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Why whole structure can not be compared in C yet it can be copied? In other world, Why comparison in below program does not work? It does not print string.

#include <stdio.h>
#include <string.h>

int main(void)

    struct emp
        char n[20];
        int age;

    struct emp e1={"David",23};
    struct emp e2=e1;
    if(e2 == e1)
        printf("The structures are equal");
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Because the operator == is not aware of all the members of the structure it would need to compare, you are! –  karlphillip Jun 26 '11 at 18:45
"It does not print string." But it does not even compile. "error: invalid operands to binary == (have ‘struct emp’ and ‘struct emp’)" –  Ubiquité Jun 26 '11 at 18:56
You can't compare strings either, in C - at least, not with '==' or equivalent. What is the ordering of (struct emp){"David", 30} and (struct emp){"Alfred", 20} and why? What if the structure contains pointers to other structures instead of simple strings? Etc. –  Jonathan Leffler Jun 26 '11 at 18:59

5 Answers 5

up vote 14 down vote accepted

You could use memcmp(). That's not a good idea in general though, structures tend to have padding bytes between the fields. The padding is used to align the field. Your structure doesn't have any but that's by accident. That padding can have any kind of value, making memcmp() fail to work because it sees all the bytes, not just the ones in the fields.

There's more, you have a C string in the structure. It can contain any kind of bytes past the zero terminator. Using strcmp() on the strings would return 0 but memcmp() again fails because it sees all the bytes. Pointers would be yet another failure mode.

Compare one field at a time.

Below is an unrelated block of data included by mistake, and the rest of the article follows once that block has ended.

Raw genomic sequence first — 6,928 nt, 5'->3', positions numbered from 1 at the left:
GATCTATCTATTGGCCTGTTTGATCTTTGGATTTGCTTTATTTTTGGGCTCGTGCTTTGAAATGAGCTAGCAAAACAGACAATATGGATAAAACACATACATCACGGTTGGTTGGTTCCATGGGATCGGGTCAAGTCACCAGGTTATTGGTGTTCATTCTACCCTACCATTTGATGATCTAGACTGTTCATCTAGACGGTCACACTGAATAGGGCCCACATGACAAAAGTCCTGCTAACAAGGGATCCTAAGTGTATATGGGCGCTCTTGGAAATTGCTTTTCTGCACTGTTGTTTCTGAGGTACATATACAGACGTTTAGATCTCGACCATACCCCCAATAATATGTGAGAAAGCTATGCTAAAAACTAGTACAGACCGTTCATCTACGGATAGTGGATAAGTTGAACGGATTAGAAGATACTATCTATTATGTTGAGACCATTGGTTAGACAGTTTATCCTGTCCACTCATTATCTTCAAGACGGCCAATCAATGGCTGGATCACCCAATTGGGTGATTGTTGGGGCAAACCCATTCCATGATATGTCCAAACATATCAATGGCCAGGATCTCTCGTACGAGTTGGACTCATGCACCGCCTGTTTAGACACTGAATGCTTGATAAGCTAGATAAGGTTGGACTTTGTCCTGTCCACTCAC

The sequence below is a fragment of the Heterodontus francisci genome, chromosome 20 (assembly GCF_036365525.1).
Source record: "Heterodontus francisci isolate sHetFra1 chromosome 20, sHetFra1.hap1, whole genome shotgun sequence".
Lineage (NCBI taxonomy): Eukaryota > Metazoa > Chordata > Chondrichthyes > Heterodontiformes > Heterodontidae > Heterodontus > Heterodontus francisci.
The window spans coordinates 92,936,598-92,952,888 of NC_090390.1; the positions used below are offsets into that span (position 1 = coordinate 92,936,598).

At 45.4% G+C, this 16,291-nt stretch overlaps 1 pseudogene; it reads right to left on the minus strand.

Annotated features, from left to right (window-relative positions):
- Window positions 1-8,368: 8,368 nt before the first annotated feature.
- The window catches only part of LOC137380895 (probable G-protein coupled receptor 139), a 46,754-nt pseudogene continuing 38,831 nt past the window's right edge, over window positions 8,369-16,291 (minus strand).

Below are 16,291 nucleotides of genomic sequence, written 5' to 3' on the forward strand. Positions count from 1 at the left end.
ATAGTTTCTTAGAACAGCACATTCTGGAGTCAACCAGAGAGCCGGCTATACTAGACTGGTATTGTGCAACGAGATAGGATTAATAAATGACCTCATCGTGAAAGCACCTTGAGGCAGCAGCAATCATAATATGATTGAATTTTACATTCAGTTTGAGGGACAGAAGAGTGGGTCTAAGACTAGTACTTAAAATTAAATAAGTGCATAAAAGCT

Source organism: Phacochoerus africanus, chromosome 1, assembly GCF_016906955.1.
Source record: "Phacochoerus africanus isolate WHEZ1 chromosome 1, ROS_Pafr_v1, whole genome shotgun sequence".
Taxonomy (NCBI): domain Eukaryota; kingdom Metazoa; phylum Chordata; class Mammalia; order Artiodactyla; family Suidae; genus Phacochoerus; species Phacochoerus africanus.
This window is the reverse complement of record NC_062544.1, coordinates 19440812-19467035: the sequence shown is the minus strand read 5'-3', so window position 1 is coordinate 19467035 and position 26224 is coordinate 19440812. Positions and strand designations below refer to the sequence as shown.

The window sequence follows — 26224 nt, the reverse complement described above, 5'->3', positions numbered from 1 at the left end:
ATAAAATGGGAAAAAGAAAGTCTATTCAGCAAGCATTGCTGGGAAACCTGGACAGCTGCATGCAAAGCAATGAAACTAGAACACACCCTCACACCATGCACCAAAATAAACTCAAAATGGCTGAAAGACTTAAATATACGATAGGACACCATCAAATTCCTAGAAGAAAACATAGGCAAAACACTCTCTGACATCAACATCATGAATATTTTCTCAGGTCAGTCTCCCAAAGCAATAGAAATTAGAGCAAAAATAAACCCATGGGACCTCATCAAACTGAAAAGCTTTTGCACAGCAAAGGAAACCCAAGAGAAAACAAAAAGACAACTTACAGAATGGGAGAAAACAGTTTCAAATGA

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+1 for good explanations of why it doesn't work and why you really need to do something smarter to compare structures. –  R.. Jun 26 '11 at 19:06
Thanks good explaination –  MCG Aug 21 '11 at 21:36

struct elements are usually aligned to some boundary, and when you initialize a struct (especially one on the stack), anything in the bytes skipped by alignment will be uninitialized. Moreover, the contents of n past the end of the constant initializer are not initialized. struct comparison is defined as s1 == s2 doing memcmp(&s1, &s2, sizeof s1), whereas struct initialization may or may not copy the skipped bytes. If you want to reliably compare structs, you should explicitly compare their elements.

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It does not print string.

But it does not even compile :

error: invalid operands to binary == (have ‘struct emp’ and ‘struct emp’)
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Beyond other correct things that have been said, remember that "comparing" is in general not a trivial action: it is so just for "primitive" basic types. Complex types (structs in this case) would need overloading ==, but C has no such concept.

In order to compare two "object" (structs) you have to write your own function that knows how to compare them, e.g. int compare_emp(const struct emp *, const struct emp *); or similar.

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just an idea, would casting it to a type such as void * and then comparing work? I was thinking something like

 struct emp e1 = { "David",23 };
 struct emp e2 = e1;
 if (*((void*)&e1) == *((void*)&e2))
   /* pure evil? I think not :3*/
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No, this wouldn't work for the same reason that the code wouldn't compile - you can't dereference a void pointer, it's meaningless without an associated type (and therefore size). –  WillW Aug 24 '11 at 16:25

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